OLD TOWN, Maine — Household waste that is being diverted to the Juniper Ridge landfill due to a malfunctioning incinerator is causing odor and seagull problems for residents in surrounding towns, representatives of the landfill’s advisory council said Tuesday.
In recent months, the Maine Energy Recovery Co. plant in Biddeford has experienced problems with its boiler that have reduced the amount of municipal solid waste that the facility can process.
As a result, some of the waste that would have been burned at the plant to produce electricity has been diverted to the state-owned Juniper Ridge landfill in Old Town, according to Casella Waste Systems.
Representatives from Casella, which has a contract to operate the landfill for the state, told members of the landfill’s advisory council Tuesday night that they are working to reduce the odors by covering the waste.
Juniper Ridge accepted approximately 170 tons of “bypass” household waste in late November, according to reports filed by the company. All of the diverted waste is coming from within Maine, said Casella’s Tom Gilbert.
Several council members also said they have noticed a significant increase in the number of gulls, which are getting into curbside trash and causing other problems. Gilbert said the company is allowed to kill only so many gulls as a pest-control measure.
He acknowledged that the household waste from MERC is attracting more gulls. Gilbert said the amount of municipal solid waste coming to Juniper Ridge has not been steady but that it will likely continue periodically until MERC can fix the boiler problems.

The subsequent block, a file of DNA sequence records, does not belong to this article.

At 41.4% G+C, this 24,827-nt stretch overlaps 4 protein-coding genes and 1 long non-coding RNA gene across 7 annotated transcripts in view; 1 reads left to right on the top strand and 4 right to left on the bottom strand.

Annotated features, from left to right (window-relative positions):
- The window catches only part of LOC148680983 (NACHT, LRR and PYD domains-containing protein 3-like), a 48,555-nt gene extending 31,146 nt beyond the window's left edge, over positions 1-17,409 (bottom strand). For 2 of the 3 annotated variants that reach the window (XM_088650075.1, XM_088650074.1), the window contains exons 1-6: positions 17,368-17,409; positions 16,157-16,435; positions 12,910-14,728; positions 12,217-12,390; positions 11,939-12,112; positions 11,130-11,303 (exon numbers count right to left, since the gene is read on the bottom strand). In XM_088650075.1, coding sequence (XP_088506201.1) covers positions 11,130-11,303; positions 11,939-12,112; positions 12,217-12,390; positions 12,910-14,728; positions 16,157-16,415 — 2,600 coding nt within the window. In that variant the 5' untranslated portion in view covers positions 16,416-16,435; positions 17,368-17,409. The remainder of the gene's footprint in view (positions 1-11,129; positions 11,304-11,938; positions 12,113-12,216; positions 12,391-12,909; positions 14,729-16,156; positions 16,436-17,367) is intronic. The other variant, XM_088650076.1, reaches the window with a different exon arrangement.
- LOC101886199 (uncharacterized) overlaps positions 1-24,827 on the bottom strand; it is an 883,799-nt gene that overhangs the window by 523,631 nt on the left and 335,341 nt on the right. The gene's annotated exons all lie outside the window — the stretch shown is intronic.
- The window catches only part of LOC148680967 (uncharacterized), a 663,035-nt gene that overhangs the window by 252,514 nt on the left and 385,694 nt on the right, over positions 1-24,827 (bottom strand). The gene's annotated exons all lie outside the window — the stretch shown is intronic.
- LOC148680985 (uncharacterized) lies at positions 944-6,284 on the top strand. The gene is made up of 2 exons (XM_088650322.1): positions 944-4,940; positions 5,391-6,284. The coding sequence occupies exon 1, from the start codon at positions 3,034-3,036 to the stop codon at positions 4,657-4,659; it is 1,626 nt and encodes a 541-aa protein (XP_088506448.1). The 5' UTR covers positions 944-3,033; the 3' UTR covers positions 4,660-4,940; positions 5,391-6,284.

Council member John Banks said he has recently started receiving odor complaints from Indian Island for the first time. Banks pressed a representative of the Maine Department of Environmental Protection about how the state responds to complaints.
“When does it stink too much so that something is done?” Banks asked
Cynthia Darling, who handles solid waste issues for the DEP for the Bangor region, acknowledged that there is currently no specific measure for an odor violation, although the department does try to respond to complaints.
The department has begun developing rules to address odor complaints, but Darling said the issue is challenging because odors have different effects on different people.
Darling indicated the rules are in early development and could not provide a timeframe for when they might be completed.
“Right now, it is very important if you notice an odor that you do call it in … so that it can be checked out,” Darling said.